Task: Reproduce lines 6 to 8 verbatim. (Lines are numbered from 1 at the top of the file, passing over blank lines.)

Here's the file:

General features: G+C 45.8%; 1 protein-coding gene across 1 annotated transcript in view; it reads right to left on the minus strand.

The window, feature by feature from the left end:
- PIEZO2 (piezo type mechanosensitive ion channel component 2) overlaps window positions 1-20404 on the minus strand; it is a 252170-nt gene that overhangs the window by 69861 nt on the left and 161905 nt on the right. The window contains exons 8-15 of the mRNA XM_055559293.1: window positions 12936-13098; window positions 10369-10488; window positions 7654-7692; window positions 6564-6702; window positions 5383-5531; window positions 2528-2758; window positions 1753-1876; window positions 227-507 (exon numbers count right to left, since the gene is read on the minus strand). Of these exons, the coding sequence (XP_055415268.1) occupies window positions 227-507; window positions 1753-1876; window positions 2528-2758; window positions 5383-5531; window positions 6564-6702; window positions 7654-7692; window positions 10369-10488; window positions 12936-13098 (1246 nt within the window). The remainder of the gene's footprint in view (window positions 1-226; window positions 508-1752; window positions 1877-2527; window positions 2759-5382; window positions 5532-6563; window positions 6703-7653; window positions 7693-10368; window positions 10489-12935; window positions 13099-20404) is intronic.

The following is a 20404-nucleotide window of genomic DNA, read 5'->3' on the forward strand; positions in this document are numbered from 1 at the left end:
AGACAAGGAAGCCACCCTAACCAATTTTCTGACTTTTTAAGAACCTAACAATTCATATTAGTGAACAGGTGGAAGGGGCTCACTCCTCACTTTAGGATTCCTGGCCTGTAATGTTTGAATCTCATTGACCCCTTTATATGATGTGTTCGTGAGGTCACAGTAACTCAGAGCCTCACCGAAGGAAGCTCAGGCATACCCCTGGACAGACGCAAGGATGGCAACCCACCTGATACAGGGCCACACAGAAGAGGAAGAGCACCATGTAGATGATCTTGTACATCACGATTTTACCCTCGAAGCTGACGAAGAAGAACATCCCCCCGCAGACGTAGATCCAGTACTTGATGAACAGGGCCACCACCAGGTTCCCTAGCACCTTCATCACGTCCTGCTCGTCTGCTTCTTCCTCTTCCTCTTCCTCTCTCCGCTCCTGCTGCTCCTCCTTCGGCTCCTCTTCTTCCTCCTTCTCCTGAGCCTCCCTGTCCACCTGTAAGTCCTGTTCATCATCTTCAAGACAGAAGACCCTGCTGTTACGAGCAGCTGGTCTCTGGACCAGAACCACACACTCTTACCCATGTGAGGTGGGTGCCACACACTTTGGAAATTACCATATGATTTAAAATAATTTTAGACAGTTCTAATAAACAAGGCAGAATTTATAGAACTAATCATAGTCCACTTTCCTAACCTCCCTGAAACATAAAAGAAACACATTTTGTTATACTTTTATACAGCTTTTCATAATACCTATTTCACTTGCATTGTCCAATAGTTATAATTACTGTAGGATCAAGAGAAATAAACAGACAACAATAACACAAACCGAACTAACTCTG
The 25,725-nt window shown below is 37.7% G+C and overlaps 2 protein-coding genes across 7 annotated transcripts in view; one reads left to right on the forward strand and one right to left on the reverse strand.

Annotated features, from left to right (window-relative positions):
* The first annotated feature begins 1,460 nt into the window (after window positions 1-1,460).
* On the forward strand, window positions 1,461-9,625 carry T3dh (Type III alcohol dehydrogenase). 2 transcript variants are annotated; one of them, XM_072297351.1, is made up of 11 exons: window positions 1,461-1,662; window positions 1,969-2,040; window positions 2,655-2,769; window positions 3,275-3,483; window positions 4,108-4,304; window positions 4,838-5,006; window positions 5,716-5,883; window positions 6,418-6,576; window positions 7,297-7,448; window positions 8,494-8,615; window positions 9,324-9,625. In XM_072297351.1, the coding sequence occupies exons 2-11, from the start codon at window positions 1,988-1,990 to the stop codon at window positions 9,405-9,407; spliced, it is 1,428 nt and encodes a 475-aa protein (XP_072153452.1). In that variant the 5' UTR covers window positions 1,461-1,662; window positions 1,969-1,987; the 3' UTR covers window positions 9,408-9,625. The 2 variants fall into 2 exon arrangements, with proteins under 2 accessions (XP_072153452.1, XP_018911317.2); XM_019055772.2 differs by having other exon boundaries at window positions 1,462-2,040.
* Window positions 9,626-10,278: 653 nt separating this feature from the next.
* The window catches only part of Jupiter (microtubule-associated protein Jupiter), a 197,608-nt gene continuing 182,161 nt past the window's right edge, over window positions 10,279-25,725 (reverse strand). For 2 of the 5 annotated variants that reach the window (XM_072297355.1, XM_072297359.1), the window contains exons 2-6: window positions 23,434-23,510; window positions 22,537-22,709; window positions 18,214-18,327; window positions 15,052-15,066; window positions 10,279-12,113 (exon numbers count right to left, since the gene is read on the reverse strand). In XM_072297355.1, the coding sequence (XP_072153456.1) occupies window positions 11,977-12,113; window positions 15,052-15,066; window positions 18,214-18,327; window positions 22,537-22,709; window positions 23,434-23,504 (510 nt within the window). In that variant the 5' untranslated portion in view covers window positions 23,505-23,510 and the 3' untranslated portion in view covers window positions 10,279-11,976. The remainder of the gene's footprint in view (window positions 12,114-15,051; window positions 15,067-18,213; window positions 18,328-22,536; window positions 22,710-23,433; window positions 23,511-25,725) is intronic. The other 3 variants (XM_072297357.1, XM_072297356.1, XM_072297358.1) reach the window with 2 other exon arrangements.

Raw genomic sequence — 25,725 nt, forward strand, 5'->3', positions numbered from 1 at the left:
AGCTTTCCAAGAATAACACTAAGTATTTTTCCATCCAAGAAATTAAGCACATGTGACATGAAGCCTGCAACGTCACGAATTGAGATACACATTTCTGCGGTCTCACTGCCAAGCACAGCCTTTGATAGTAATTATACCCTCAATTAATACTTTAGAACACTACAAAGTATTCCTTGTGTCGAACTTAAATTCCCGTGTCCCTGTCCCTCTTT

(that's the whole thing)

The 25,725-nt window shown below is 37.7% G+C and overlaps 2 protein-coding genes across 7 annotated transcripts in view; one reads left to right on the forward strand and one right to left on the reverse strand.

Annotated features, from left to right (window-relative positions):
* The first annotated feature begins 1,460 nt into the window (after window positions 1-1,460).